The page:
At one point in our culture, such involvement was considered beneath men. It was women's work. In his early editions Dr. Spock cautioned against "trying to force the participation of fathers who get gooseflesh at the very idea of helping to take care of baby." And Ernest Hemingway once wrote that to be a successful father "when you have a kid, don't look at it for the first two years."
Now, we see a healthier trend. Richard Luov, author of "Fatherlove" points to one new poll that finds fathers playing a much more active role in their children's lives than a similar poll from a decade ago. Men in this poll spoke movingly of the way being an active father had made them more satisfied with their lives. 72% said they would like to spend more time with their children.
There is, of course, great debate about what should happen during that time. There are those who argue that we need fathers that demonstrate virtues different than those of motherhood: firmness and decisiveness -- rather than nurturing.
I must say my own experience is that firmness and decisiveness are not only masculine virtues. But I will listen with great interest to the debates today. What isn't debatable is this: that we must work to change our culture to make possible the involvement of men in the lives of their children.
We must instill in the next generation of fathers the belief that fatherhood is a sacred trust. That it is their nonnegotiable responsibility to support their children financially and emotionally. That children need and deserve a father's love. That all men have a responsibility to all children. I am confident we can do this in part because of the people in this room.
So many of you have dedicated your lives to children not your own. Simply by your presence here today, you create hope for the future.
Ralph Smith, for examples, whom you will meet shortly, has been working to re-connect young men in inner city Philadelphia with their children -- children on AFDC who may not even know they exist. To help us understand what it means to have no memory of fatherhood for generations he tells the story of a young man with whom he works. He decided to make a commitment to the young woman he loved. He presented her with an engagement ring. All the women in her family cried for joy -- none of them had ever known anyone who became "engaged." It was three days before she learned that she had the ring on the wrong hand.
There are many successes like Ralph's program -- another is the National Institute for Responsible Fatherhood, founded by Charles Ballard. A conference like this allows us to explore why and see what we can apply to our own work. This is a new field, after all. Some of the major researchers in it don't know each other's work -- or even their names. Equally important, those who labor in the trenches each day -- those running programs in the streets are eager to learn about each other's success and build on it.
This Conference will help. And we've created some new ways to do it.
Let's bring them together. Give me your ideas. Give me your insights. Lets capture the energy and experience that is in this room today and use it to fuel this face-to-face initiative.
The awareness of how parents influence their children is as old as recorded history, whether Euripides ("The Gods visit the sins of the fathers upon the children") or Horace ("For the sins of your fathers you, the guiltless must suffer.") or the Old Testament ("For I am a jealous God, visiting the iniquity of the fathers upon the children unto the third and fourth generation.") This century seems to have brought a sharpened awareness of how direct that influence is. The failures of fatherhood are not failures only for the fathers. They create failure for the children whether alcoholism, or violence or simply a rigid, inability to say "I love you." Now we do not think the Gods bring such failure. We create them ourselves.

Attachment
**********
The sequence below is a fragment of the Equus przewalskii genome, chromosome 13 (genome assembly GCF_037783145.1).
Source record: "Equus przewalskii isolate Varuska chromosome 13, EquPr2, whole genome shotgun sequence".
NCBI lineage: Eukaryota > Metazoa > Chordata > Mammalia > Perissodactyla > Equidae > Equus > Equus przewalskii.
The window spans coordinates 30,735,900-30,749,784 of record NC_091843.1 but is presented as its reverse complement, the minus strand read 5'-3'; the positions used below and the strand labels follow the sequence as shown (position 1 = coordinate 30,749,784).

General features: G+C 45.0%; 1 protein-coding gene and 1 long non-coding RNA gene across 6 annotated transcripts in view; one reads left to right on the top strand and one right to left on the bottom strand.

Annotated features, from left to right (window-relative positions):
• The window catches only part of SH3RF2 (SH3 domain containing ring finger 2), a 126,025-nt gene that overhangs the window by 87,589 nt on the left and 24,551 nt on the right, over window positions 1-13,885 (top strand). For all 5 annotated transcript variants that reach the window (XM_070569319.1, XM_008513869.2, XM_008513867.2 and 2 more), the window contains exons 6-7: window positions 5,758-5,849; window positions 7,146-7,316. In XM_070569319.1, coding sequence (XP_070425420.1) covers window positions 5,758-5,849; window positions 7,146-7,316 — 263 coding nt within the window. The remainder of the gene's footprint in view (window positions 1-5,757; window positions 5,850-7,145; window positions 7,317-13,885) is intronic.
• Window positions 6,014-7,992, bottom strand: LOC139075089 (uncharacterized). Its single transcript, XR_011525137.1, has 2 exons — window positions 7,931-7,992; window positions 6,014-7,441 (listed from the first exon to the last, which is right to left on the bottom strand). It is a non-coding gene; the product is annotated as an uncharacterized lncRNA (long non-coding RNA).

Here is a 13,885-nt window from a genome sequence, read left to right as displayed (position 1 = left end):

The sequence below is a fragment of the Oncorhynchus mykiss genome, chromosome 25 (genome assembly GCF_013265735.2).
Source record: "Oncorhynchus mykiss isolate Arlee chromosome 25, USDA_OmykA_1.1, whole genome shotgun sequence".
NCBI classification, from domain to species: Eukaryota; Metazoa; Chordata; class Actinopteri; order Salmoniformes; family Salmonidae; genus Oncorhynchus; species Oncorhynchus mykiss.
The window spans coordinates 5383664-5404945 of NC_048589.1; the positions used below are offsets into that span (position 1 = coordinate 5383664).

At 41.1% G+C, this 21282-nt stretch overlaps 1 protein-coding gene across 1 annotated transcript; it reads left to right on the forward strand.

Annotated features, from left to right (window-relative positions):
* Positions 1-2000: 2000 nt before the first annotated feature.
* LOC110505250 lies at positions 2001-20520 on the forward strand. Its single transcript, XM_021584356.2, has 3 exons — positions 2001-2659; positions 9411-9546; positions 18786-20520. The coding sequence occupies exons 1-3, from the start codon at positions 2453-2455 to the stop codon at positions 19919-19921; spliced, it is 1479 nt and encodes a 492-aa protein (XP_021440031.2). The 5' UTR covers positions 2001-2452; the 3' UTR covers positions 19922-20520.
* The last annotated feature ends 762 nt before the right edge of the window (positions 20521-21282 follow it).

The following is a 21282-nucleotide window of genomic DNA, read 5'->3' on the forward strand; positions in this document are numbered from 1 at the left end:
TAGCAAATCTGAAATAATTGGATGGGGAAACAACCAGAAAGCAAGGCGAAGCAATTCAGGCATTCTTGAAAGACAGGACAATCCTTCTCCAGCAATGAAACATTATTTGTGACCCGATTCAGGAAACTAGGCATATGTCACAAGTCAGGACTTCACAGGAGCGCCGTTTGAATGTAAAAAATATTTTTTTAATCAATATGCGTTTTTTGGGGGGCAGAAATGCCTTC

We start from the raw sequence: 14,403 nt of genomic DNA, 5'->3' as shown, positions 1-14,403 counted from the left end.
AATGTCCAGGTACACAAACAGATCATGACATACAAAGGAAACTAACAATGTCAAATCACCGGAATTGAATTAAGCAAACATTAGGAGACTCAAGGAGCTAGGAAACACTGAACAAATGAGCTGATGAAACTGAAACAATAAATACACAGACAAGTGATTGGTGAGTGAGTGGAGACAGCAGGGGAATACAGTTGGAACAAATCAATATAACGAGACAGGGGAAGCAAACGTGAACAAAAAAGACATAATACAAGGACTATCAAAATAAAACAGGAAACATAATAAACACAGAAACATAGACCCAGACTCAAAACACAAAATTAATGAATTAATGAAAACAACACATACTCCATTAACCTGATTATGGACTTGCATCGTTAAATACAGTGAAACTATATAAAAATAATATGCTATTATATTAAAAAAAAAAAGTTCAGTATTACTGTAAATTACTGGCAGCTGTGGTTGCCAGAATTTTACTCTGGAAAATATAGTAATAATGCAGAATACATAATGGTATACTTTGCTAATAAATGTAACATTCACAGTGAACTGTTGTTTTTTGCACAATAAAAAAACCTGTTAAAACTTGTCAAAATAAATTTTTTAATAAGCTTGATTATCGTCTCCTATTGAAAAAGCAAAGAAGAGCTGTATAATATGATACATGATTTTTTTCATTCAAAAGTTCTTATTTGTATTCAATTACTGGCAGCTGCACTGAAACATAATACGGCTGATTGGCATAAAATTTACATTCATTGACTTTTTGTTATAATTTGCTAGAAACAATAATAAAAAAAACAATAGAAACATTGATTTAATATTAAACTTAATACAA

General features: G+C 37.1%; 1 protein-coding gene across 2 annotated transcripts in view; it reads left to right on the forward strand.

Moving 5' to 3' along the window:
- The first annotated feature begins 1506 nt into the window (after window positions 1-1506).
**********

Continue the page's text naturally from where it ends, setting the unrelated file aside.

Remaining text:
But just as failure is passed along, so is success. I thought of that as I read through the other entries in that Minnesota essay contest.
"Without my father," one sixth grader wrote, "it would be like a ball
without any air inside. And you can't play without any air inside."
This is from a third grader.
"My Dad 'God blesses us' before we leave for school. Mom says he watches us walk to the school out the window until he can't see us anymore. She says he gets tears in his eyes almost every time."
And this one, from a fifth grader.
"The other night my dad came up to me and said, 'Good night, Carrie, I love you.' 'Good night,' I said. 'I love you too.' Then out of the blue he said, 'Best friends forever?' And I said 'Yes.'"
A few months ago I read an interesting story about the Baseball Hall of
Fame, up in Cooperstown, New York. Some workmen were renovating, and when they
removed a display case, a snapshot fell out.
There was no name on it. It was a picture of man in a Sinclair Oil
baseball uniform, holding a bat and smiling.
On the back was this note:
'You were never to tired to play catch. On your days off you help build the Little League field. You always came to watch me play. You were a Hall of Fame Dad. I wish I could share this moment with you. Your son Pete.'
The curators debated what to do with it. They thought about putting it on display. They thought about launching a search to find out who the man was. But in the end they decided to put the picture right back where it was, wedged under the display case, a secret memorial to every parent who has taken the time to play baseball with his kids.
The world we must work toward is a world in which children grow up wanting to model their own attempts at parenthood on these kinds of memories: of fathers not afraid to say 'I love you'; of fathers who feel blessed to have created children; of fathers who are the air in the ball of life; of Dads who belong in their children's personal Hall of Fame.
Yes, fatherhood is frustrating and humbling. But it can also be one of the greatest joys that a man can know. My hope is that this conference can help make that joy possible for fathers yet unborn -- or those of us like Albert who have been learning about fatherhood since we were little boys.